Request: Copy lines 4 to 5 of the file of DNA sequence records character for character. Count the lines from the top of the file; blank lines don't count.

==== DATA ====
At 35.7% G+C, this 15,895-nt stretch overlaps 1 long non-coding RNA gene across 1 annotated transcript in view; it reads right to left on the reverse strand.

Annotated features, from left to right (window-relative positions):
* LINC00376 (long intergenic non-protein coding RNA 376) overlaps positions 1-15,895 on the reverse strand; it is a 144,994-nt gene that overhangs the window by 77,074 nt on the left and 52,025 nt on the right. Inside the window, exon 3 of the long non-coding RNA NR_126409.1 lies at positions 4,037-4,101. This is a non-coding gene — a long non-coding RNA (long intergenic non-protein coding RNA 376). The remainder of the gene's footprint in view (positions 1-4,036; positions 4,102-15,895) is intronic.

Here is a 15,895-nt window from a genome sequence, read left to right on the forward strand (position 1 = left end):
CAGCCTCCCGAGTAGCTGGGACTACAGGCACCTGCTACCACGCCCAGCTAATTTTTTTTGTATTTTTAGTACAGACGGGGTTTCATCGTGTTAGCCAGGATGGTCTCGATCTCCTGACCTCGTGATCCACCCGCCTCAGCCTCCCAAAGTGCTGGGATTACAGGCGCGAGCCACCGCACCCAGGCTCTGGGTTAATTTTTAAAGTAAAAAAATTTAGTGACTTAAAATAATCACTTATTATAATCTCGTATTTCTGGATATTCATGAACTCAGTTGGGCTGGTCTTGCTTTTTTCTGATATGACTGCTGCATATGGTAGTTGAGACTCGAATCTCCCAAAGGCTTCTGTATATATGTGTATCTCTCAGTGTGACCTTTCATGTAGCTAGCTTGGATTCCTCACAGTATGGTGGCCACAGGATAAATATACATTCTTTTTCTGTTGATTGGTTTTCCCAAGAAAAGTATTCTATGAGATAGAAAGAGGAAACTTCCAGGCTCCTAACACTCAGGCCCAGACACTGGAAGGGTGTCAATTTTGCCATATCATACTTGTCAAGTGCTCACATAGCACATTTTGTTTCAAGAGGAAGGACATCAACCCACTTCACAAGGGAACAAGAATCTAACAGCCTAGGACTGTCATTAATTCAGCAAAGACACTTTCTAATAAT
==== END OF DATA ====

Here is a 15,895-nt window from a genome sequence, read left to right on the forward strand (position 1 = left end):
CAGCCTCCCGAGTAGCTGGGACTACAGGCACCTGCTACCACGCCCAGCTAATTTTTTTTGTATTTTTAGTACAGACGGGGTTTCATCGTGTTAGCCAGGATGGTCTCGATCTCCTGACCTCGTGATCCACCCGCCTCAGCCTCCCAAAGTGCTGGGATTACAGGCGCGAGCCACCGCACCCAGGCTCTGGGTTAATTTTTAAAGTAAAAAAATTTAGTGACTTAAAATAATCACTTATTATAATCTCGTATTTCTGGATATTCATGAACTCAGTTGGGCTGGTCTTGCTTTTTTCTGATATGACTGCTGCATATGGTAGTTGAGACTCGAATCTCCCAAAGGCTTCTGTATATATGTGTATCTCTCAGTGTGACCTTTCATGTAGCTAGCTTGGATTCCTCACAGTATGGTGGCCACAGGATAAATATACATTCTTTTTCTGTTGATTGGTTTTCCCAAGAAAAGTATTCTATGAGATAGAAAGAGGAAACTTCCAGGCTCCTAACACTCAGGCCCAGACACTGGAAGGGTGTCAATTTTGCCATATCATACTTGTCAAGTGCTCACATAGCACATTTTGTTTCAAGAGGAAGGACATCAACCCACTTCACAAGGGAACAAGAATCTAACAGCCTAGGACTGTCATTAATTCAGCAAAGACACTTTCTAATAAT